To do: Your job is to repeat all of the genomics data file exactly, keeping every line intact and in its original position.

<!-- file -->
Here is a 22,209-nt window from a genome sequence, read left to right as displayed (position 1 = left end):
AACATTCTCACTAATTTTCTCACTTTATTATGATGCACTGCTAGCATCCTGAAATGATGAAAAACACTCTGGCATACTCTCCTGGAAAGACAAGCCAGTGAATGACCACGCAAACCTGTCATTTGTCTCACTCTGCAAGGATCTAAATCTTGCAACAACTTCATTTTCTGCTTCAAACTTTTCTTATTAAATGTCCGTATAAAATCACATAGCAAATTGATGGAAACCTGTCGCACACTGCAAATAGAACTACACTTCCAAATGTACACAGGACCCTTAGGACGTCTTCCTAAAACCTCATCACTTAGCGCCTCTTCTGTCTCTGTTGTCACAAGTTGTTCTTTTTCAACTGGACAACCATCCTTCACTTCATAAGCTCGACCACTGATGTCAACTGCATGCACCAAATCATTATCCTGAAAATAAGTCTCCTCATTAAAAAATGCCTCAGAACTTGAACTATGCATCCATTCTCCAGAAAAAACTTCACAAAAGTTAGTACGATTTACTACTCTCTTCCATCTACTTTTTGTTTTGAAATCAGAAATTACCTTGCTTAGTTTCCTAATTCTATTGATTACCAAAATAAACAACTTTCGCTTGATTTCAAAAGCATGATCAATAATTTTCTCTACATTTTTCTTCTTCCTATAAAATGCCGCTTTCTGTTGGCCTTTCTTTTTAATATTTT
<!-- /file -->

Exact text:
Here is a 22,209-nt window from a genome sequence, read left to right as displayed (position 1 = left end):
AACATTCTCACTAATTTTCTCACTTTATTATGATGCACTGCTAGCATCCTGAAATGATGAAAAACACTCTGGCATACTCTCCTGGAAAGACAAGCCAGTGAATGACCACGCAAACCTGTCATTTGTCTCACTCTGCAAGGATCTAAATCTTGCAACAACTTCATTTTCTGCTTCAAACTTTTCTTATTAAATGTCCGTATAAAATCACATAGCAAATTGATGGAAACCTGTCGCACACTGCAAATAGAACTACACTTCCAAATGTACACAGGACCCTTAGGACGTCTTCCTAAAACCTCATCACTTAGCGCCTCTTCTGTCTCTGTTGTCACAAGTTGTTCTTTTTCAACTGGACAACCATCCTTCACTTCATAAGCTCGACCACTGATGTCAACTGCATGCACCAAATCATTATCCTGAAAATAAGTCTCCTCATTAAAAAATGCCTCAGAACTTGAACTATGCATCCATTCTCCAGAAAAAACTTCACAAAAGTTAGTACGATTTACTACTCTCTTCCATCTACTTTTTGTTTTGAAATCAGAAATTACCTTGCTTAGTTTCCTAATTCTATTGATTACCAAAATAAACAACTTTCGCTTGATTTCAAAAGCATGATCAATAATTTTCTCTACATTTTTCTTCTTCCTATAAAATGCCGCTTTCTGTTGGCCTTTCTTTTTAATATTTT